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"Many a state has fallen because a ruler does not know the affairs of his people."
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The Yongle Emperor (2 May 1360 – 12 August 1424), personal name Zhu Di, was the third emperor of the Ming dynasty, ruling from 1402 to his death. His reign saw the construction of the Forbidden City and the Porcelain Tower of Nanjing, the compilation of the monumental Yongle Encyclopedia, Zheng He's maritime expeditions and a significant reformation and expansion of the imperial examination system. He leads the Chinese in Civilization VI.

Yongle controls his cities with Projects at first, and larger cities receive additional Gold Gold, Science Science and Culture Culture from their population.


The world awaits, great Yongle Emperor of Ming China. Stretch out your hand and grasp its riches and its knowledge. Place your nation at the center of all things, and let all come to you in supplication. Let none speak ill of you.


Yongle's unique agenda is Yinding. He likes civilizations with positive Gold Gold income per turn and dislikes those with negative Gold Gold income.

His leader ability is Lijia. His cities gain access to three unique Lijia projects, which can convert 50% of their Production Production into Food Food or Faith Faith, or 100% of their Production Production into Gold Gold. Additionally, from Rise and Fall onward, cities with 10 Citizen Population or more gain 2 Gold Gold, 1 Science Science, and 1 Culture Culture for each Citizen Population.

Detailed Approach[]

Yongle wants to control his population with his Lijia ability. In his cities, unique projects convert their Production Production into Food Food, Faith Faith or Gold Gold. Then, when the city reaches 10 population, the population celebrates with additional Gold Gold, Science Science and Culture Culture. His civilization ability further helps his Science Science and Culture Culture progression with better and free Eurekas and Inspirations. The Crouching Tiger helps protect his empire from invaders, but it is the Great Wall that makes him a powerful force towards a Culture Victory.


Yongle is voiced by Jing Chu. He speaks Mandarin Chinese.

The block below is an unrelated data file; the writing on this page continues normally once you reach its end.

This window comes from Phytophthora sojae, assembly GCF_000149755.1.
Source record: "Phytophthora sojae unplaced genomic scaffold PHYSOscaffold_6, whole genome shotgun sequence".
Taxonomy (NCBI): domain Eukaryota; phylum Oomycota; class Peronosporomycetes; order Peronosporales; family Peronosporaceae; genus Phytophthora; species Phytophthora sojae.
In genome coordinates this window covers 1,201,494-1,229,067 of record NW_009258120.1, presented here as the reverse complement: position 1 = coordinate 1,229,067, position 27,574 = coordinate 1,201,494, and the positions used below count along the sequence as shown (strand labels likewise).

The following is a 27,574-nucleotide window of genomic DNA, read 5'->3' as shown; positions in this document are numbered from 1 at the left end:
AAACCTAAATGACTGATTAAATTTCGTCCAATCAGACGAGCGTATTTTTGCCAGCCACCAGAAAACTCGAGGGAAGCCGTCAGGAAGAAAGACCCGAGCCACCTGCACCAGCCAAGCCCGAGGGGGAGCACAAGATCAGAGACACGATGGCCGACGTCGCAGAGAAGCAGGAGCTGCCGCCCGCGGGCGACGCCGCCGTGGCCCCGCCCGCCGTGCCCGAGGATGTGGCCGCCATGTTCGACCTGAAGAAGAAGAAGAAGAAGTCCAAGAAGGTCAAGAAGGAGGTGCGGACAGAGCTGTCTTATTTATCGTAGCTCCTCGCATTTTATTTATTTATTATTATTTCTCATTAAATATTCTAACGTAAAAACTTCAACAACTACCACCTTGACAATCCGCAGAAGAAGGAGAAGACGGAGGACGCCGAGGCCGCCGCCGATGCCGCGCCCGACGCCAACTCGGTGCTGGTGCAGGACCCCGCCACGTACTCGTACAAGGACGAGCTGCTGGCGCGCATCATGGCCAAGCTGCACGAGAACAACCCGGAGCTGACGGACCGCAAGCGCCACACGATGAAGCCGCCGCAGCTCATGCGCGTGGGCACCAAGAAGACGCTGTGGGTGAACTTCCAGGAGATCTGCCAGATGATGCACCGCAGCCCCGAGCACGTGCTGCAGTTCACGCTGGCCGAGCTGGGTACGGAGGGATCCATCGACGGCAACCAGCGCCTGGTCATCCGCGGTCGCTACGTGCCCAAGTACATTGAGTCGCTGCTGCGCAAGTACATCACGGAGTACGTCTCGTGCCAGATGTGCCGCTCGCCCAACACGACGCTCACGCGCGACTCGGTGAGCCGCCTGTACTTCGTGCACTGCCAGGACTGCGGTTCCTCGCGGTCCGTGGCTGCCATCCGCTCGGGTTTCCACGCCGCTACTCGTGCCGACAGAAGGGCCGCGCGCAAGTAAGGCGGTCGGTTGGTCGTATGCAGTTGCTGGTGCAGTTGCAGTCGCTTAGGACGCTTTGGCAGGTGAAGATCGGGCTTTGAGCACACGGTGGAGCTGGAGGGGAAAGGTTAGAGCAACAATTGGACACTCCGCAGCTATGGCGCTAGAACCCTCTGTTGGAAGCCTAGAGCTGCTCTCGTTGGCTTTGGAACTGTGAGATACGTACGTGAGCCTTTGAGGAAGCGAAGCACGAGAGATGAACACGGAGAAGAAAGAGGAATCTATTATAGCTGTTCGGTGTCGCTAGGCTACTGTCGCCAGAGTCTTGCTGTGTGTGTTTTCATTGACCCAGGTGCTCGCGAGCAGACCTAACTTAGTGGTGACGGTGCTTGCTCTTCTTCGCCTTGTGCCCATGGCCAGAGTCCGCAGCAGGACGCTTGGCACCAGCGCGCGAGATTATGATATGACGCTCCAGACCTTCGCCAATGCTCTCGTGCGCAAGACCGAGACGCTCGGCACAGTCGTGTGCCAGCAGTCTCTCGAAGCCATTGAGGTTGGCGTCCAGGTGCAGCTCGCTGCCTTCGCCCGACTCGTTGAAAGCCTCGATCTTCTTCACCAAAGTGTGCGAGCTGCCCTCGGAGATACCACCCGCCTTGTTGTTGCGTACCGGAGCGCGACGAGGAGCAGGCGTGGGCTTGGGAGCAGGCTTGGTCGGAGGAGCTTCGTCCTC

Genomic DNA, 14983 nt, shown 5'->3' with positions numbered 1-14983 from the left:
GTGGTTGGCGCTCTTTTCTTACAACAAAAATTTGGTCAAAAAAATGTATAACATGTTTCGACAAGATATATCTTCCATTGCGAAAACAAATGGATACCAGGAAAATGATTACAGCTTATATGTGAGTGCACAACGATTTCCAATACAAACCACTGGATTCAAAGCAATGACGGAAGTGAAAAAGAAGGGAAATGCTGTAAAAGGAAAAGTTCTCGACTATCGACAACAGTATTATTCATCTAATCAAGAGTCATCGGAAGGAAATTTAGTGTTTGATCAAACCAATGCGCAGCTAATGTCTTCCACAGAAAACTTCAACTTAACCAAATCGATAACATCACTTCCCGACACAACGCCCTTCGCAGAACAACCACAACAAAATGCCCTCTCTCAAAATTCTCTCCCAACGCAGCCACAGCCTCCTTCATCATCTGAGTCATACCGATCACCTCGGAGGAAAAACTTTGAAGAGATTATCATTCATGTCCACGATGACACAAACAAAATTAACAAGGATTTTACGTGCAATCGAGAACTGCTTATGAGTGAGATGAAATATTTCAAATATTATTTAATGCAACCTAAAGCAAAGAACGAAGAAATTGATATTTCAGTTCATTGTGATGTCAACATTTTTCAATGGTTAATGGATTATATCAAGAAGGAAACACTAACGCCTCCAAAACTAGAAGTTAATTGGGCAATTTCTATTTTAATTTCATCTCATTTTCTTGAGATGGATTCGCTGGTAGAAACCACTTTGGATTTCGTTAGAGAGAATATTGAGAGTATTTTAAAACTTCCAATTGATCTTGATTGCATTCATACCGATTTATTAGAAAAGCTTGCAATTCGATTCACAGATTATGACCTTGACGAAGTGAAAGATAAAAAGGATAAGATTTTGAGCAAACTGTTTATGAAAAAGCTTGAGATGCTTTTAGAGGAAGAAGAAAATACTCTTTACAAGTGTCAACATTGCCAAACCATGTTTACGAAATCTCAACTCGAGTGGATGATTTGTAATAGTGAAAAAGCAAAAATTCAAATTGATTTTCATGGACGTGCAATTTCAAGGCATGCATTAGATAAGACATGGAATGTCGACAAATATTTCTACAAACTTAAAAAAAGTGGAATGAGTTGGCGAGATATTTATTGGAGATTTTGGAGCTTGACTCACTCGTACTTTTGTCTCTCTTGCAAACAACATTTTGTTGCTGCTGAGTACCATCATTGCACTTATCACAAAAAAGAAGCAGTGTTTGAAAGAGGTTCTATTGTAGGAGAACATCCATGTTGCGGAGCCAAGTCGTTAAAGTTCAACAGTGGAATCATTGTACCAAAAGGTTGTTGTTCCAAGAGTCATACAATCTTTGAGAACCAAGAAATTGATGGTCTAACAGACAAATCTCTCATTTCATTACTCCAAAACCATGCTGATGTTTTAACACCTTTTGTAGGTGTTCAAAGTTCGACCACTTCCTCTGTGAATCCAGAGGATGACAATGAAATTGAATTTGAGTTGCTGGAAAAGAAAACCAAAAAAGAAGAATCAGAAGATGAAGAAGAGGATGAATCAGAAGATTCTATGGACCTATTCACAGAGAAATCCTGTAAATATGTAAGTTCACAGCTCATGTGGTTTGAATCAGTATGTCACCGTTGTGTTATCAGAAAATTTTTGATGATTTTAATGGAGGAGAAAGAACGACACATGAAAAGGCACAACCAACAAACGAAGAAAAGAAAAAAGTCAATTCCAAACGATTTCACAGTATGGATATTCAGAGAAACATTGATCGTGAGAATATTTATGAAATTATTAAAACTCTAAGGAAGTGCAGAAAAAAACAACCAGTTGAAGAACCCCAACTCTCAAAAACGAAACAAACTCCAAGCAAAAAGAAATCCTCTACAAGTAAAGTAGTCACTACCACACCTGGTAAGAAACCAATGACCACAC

Codename Quote (English translation) Quote (Mandarin Chinese) Notes
Agenda-based Approval We only deal with those who have something to offer. Like you, for instance. (lit. "I only summon those who come to pay tribute, such as you lot.") 朕惟召見前來朝貢者,如親黨尓。

Zhèn wéi zhào jiàn qián lái cháo gòng zhě, rú qīn dǎng ěr.

Agenda-based Disapproval We must seek wealth, from the ox-driver to the king. (lit. "We seek wealth from all over the world, from the shepherd to the kings.") 朕其求財於天下,自牧伕至於國君。

Zhèn qí qiú cái yú tiān xià, zì mù fū zhì yú guó jūn.

Attacked You may as well seek to conquer heaven itself. Let us see how high your arrows fly. (lit. "You might as well conquer the heaven itself. Hahaha. We'll see how well you control the bowstrings.") 何妨討平天界,哈哈哈,吾等始知汝控弦之所至。

Hé fáng tǎo píng tiān jiè, hāhāhā, wú děng shǐ zhī rǔ kòng xián zhī suǒ zhì.

Declares War Conquest by arms was never my aim, but we arrive at a point now where there is no alternative. (lit. "It is not my wish to conquer your realm by force, but there is no other way.") 力征天下實非吾願,然別無他途。

Lì zhēng tiān xià shí fēi wú yuàn, rán bié wú tā tú.

Defeated The road before me is dark, and black are the surrounding pines. Above I cannot see the heavens, and below I cannot see the earth. (lit. "The road ahead is dark, the surrounding pines are dense like walls, the sky and earth are full dark as lacquer.") 前路暗昧,週松森然如堵,天地渾然似漆。

Qián lù àn mèi, zhōu sōng sēn rán rú dǔ, tiān dì hún rán sì qī.

Greeting I am the Yongle Emperor, friend to those who would steer their trade ships in my direction, and terrible to those who oppose me. (lit. "I'm the Yongle Emperor, those who come in merchant ships are my friends. Is there any future for those who oppose my will?") 朕永樂帝也,商舶之來者即朕之友,違逆朕志者豈有來日乎。

Zhèn yǒng lè dì yě, shāng bó zhī lái zhě jí zhèn zhī yǒu, wéi nì zhèn zhì zhě qǐ yǒu lái rì hū.

Quote from Civilopedia Many a state has fallen because a ruler does not know the affairs of his people. (lit. "Many countries have been destroyed because their rulers did not care about the people's civil affairs.") 諸國多以人君不卹民事而毀之也。

Zhū guó duō yǐ rén jūn bù xǜ mín shì ér huǐ zhī yě.


Delegation: Silk and porcelain, tea and cloth - the lifeblood of the Chinese empire.

Accepts Player's Delegation: We have tried our best to educate your people on the merits of good governance, of propriety and tact. I am not sure we succeeded.

Rejects Player's Delegation: We already have some of those.

Accepts Player's Declaration of Friendship: May you learn from our example.

Rejects Player's Declaration of Friendship: A friend is an equal. You are not.

Requests Declaration of Friendship: We are building a coalition of like-minded people. Shall you take part?

Player Accepts Declaration of Friendship: Let both benefit.

Player Rejects Declaration of Friendship: We cannot accept such a thing.

Denounced by Player: The barking of dogs.

Denounces Player: I have told you again and again to refrain from evil. Soon I will tire of the telling.

Too Many Troops Near His Border: We know well how to handle barbarian hordes on our frontier.

Invitation to Capital: Come and see the Hall of Supreme Harmony, and let your thoughts be stilled.

Invitation to City: We seek knowledge of the world. You are drawn towards the world's center.